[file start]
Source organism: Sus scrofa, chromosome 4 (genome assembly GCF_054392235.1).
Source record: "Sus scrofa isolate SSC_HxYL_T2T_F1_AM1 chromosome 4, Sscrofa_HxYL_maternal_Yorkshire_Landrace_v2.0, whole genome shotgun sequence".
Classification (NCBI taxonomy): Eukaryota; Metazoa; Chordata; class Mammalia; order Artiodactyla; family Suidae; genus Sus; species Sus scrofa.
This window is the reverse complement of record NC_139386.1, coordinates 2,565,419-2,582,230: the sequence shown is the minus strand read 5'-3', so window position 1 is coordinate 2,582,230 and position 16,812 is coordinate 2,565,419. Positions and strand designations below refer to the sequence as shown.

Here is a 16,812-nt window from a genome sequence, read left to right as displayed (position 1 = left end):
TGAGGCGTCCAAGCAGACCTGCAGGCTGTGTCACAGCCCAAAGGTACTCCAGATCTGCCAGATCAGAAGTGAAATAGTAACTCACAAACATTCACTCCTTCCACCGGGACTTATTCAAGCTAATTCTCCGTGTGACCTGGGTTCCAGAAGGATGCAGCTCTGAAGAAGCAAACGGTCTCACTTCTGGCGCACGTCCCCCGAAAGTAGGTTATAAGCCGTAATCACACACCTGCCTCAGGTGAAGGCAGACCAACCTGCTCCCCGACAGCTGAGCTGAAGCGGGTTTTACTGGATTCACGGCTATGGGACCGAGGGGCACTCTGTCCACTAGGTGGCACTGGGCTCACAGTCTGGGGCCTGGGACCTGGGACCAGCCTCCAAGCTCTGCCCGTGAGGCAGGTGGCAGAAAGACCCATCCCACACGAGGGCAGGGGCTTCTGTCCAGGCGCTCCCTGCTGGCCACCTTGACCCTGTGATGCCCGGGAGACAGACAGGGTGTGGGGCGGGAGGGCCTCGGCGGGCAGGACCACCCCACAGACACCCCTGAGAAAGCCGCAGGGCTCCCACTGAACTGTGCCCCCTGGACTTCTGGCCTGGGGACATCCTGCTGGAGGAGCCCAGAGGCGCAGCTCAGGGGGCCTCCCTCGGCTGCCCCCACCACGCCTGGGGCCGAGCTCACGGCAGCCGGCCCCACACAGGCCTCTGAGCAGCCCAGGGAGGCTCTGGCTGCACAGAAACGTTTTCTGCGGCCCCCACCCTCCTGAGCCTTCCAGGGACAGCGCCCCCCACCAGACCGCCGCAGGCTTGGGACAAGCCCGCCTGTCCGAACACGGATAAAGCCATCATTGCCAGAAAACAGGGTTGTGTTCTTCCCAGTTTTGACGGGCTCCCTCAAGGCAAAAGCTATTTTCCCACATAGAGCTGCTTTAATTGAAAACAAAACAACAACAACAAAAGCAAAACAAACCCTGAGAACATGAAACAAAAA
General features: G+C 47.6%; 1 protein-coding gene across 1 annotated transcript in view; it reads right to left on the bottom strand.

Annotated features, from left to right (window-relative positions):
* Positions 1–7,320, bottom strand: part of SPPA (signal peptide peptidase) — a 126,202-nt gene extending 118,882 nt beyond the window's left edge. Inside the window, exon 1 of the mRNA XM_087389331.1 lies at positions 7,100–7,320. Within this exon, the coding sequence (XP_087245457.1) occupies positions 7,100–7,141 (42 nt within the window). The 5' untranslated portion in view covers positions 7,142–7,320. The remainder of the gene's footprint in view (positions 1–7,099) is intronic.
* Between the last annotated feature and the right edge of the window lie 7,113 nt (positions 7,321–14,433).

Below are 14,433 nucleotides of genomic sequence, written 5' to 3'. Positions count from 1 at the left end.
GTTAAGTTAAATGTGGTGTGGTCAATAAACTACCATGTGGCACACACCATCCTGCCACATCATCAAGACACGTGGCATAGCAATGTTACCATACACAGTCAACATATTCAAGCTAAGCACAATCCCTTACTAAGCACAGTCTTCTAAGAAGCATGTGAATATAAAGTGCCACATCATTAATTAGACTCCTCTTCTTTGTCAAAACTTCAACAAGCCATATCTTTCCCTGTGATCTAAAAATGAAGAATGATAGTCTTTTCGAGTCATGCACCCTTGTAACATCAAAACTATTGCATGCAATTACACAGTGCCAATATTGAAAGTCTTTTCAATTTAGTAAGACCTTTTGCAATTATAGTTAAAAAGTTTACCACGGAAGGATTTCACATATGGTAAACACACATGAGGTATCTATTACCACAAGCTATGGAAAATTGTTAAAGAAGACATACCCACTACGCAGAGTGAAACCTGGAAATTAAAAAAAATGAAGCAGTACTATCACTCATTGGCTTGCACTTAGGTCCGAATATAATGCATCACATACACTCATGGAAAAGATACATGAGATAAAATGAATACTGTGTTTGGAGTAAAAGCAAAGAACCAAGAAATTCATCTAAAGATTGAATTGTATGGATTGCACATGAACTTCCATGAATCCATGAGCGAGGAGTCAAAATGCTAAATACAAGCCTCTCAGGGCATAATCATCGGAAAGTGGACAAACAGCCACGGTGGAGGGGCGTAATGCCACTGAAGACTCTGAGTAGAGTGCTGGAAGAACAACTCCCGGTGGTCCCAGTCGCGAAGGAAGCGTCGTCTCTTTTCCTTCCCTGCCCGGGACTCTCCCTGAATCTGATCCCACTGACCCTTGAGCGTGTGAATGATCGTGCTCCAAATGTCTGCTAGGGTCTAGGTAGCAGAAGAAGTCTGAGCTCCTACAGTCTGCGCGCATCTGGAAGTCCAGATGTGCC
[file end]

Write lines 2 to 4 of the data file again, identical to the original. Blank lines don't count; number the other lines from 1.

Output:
Source record: "Sus scrofa isolate SSC_HxYL_T2T_F1_AM1 chromosome 4, Sscrofa_HxYL_maternal_Yorkshire_Landrace_v2.0, whole genome shotgun sequence".
Classification (NCBI taxonomy): Eukaryota; Metazoa; Chordata; class Mammalia; order Artiodactyla; family Suidae; genus Sus; species Sus scrofa.
This window is the reverse complement of record NC_139386.1, coordinates 2,565,419-2,582,230: the sequence shown is the minus strand read 5'-3', so window position 1 is coordinate 2,582,230 and position 16,812 is coordinate 2,565,419. Positions and strand designations below refer to the sequence as shown.